If You Kidnap Nic Cage’s Truffle Pig, He Will Come For You
First there was Taken, a film in which 90s A-List actor Liam Neeson—now grayer, wearier, dad bod-ier—embarks on a violent quest to save his kidnapped daughter. Then there was John Wick, a film in which 90s A-List actor Keanu Reeves—weathered by personal tragedy—embarks on a savage crusade to recover his stolen Mustang. Both have spawned successful franchises, and yet audiences have long been left to wonder: Wouldn’t this be more compelling with a food angle?
Our wait is over. Pig, available now on Amazon Prime, stars Nic Cage as a chef-turned-recluse on a quest to find his kidnapped truffle pig.
Pig is divided into three chapters (or should I say courses?), each named after a different dish. The first, “Rustic Mushroom Tart,” opens on a scenic river deep in the woods of Oregon. Nic Cage, looking objectively like hell, plunges his utility knife into the mossy ground and brings the soil to his mouth. Cage’s character Rob is, you see, a chef, and the curiosity of a chef’s palate is unbound by traditional wisdom like “scallion cream cheese doesn’t go on a cinnamon raisin bagel” or “don’t eat dirt.” Cage summons Pig, a strawberry blonde scene stealer who, off-screen, goes by the name of Brandy, and the two set out into the woods to hunt for truffles.
Mushrooms in hand, Cage returns to his off-the-grid cabin to make lunch. It is here, at minute four, as Cage begins to assemble the pastry for his rustic mushroom tart, that we must begin to suspend our culinary disbelief. Cage has made a well in a pile of flour—a technique used to contain liquids like buttermilk or eggs—and confoundingly drops pats of butter into the center. He then picks up a palmful of fat and flour, molding it with his palms into a tight ball. “If he’s making pie crust, he can’t be manhandling his dough like that,” warns senior food editor Christina Chaey, who questions whether Cage’s hygienic practices are up to health code. “That butter is going to melt from the heat of his hands. Doesn’t he want flaky layers?”
What Cage wants is to be left alone, a point he makes abundantly clear the next day to his slick, Camaro-driving truffle dealer. But after nighttime intruders abduct Pig and leave Cage bloodied and unconscious (their poetic weapon of choice: the cast-iron skillet Cage used to saute mushrooms over an open fire), he has no choice but to leave his hermitage and embark on his quest, one that will require him to growl lines like, “They took my pig,” “Derrick, who has my pig?” and “I. Want. My pig back.”
Like a bedraggled, Michelin-starred Odysseus, Cage must voyage to locations across Portland, passing test after test to glean information about Pig’s whereabouts. He descends into a subterranean fight club where restaurant workers bid to beat the living shit out of big name chefs, telling his dealer-turned-sidekick, “Whatever happens, just stay back.” (Cage’s face, already bloody and bruised from the cast-iron skillet, takes on the appearance of raw chopped steak and stays that way for the rest of the film.) He visits his former pastry chef to procure one of her famous “salted baguettes.” He dines at the city’s hottest new hyper-local modernist restaurant, where he chastises the chef—a former prep cook at Cage’s shuttered restaurant—for cooking deconstructed scallops bathed in Douglas fir smoke rather than the simple, honest, British pub food he used to love. He explains what a persimmon is to a small child.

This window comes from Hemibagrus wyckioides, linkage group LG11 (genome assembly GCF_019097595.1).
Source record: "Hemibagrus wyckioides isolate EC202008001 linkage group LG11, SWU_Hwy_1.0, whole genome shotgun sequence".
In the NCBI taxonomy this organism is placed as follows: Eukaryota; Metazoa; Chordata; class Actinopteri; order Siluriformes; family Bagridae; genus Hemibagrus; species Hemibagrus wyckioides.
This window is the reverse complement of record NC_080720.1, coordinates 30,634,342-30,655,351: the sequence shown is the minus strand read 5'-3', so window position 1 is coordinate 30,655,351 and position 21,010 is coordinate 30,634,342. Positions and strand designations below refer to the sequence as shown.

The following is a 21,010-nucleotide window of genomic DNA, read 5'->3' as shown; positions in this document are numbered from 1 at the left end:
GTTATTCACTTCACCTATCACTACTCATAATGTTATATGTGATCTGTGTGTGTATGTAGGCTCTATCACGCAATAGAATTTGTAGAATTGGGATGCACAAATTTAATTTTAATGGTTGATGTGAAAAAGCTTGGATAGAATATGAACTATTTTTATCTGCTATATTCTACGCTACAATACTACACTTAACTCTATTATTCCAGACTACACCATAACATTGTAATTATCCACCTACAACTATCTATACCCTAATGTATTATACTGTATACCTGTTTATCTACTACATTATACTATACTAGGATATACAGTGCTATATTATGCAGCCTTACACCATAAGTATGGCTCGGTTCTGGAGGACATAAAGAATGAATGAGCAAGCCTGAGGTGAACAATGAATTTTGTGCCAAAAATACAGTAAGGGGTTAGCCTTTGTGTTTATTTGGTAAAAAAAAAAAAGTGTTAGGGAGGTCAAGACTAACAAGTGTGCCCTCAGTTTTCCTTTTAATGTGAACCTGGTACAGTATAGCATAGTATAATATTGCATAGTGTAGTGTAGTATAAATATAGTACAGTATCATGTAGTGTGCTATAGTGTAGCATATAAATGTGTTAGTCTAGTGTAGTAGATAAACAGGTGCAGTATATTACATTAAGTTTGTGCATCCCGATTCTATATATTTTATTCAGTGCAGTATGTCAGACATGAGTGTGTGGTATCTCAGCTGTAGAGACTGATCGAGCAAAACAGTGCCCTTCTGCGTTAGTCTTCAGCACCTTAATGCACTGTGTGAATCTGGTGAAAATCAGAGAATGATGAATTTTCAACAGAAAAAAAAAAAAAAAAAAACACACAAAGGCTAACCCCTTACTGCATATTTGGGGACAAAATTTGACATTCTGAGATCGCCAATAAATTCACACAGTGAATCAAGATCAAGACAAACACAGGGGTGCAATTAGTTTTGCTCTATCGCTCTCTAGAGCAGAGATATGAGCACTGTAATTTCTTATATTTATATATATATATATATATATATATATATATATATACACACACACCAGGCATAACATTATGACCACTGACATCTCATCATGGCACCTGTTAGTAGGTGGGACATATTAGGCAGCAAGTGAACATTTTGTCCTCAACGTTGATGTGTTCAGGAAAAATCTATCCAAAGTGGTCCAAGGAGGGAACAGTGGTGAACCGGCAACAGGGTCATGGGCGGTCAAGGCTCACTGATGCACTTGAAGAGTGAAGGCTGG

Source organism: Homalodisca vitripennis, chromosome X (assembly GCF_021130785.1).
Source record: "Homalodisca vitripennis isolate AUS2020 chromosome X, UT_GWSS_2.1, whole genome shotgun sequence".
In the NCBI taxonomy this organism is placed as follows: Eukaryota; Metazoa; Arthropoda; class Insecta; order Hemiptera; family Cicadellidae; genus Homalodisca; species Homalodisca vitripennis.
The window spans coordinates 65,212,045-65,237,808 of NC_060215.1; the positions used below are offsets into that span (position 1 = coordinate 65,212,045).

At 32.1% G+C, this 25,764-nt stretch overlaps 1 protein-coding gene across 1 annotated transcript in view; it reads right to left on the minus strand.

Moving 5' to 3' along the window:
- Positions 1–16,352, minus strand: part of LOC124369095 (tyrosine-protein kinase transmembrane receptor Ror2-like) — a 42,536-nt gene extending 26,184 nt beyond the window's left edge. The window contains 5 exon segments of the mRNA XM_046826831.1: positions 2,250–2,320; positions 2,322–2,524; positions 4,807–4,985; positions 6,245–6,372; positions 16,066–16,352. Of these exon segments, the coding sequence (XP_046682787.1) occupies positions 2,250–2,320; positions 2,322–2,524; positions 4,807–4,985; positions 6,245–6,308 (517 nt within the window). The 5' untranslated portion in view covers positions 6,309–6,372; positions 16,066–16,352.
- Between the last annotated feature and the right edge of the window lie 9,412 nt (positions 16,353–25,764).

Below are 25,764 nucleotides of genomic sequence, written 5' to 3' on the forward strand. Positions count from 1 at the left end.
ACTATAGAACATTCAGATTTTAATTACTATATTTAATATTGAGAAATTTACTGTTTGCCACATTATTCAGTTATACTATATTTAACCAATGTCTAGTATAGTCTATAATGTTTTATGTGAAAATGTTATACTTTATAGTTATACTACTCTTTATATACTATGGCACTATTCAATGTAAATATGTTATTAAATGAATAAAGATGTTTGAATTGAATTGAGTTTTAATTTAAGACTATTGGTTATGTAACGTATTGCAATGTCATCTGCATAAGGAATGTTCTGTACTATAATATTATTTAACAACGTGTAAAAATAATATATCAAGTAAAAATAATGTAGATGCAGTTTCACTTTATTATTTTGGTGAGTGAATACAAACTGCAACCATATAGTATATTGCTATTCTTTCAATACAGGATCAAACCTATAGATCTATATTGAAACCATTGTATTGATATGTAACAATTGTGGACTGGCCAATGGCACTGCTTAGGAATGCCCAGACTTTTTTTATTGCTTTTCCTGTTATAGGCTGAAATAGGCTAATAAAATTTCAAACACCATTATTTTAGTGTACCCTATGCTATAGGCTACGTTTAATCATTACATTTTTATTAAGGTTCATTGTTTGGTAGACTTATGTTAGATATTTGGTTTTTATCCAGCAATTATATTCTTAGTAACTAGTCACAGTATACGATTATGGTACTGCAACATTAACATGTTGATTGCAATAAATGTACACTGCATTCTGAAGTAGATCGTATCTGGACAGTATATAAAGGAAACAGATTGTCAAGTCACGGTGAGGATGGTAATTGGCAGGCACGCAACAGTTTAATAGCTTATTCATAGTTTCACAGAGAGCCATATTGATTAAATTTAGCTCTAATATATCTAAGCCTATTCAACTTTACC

His journey leads him to the mansion of Portland’s truffle kingpin, where Cage must cook as if Pig’s life depends on it, which it does. “The first thing I see is him washing his hands, so good for him. I take back what I said about his hygiene earlier,” comments Chaey as Cage prepares his station. He tenderly lays some type of small bird—a pigeon?—on his cutting board, and begins butchering with his chef’s knife. “This is not the knife that I’d use,” Chaey remarks. “He seems to be applying gradual pressure with his palm on the spine of the knife, whereas I’d use blunt force with a cleaver. To cut cleanly through bone and gristle, you want a wa-CHA!”
Spoiler alert: Although Cage’s culinary magnum opus moves his pig’s captor to tears, he is, alas, too late. Pig has snuffled her last truffle. The impact of this, we learn, is inconsequential to Cage’s livelihood. He doesn’t need Pig to find truffles—he can do it on his own. Why, then, has he risked life and limb to find her? “I love her,” he murmurs.
Cage’s off-screen love of animals is well-documented. He once owned a pair of cobras who routinely tried to kill him. He currently has a pet crow, Huginn, who flaps around a 16-foot geodesic dome. In an interview with GQ, he says that his performance in Pig required no acting—he merely had to imagine what it would be like to lose Merlin, his Maine coon.
Cats seem to hold a special place in Cage’s heart. In 2010, he went on Letterman and talked about how he and his high-school cat, Louis, loved doing psychedelic mushrooms together. “He would stare at me,” Cage told Letterman, “and I had no doubt that he was my brother.”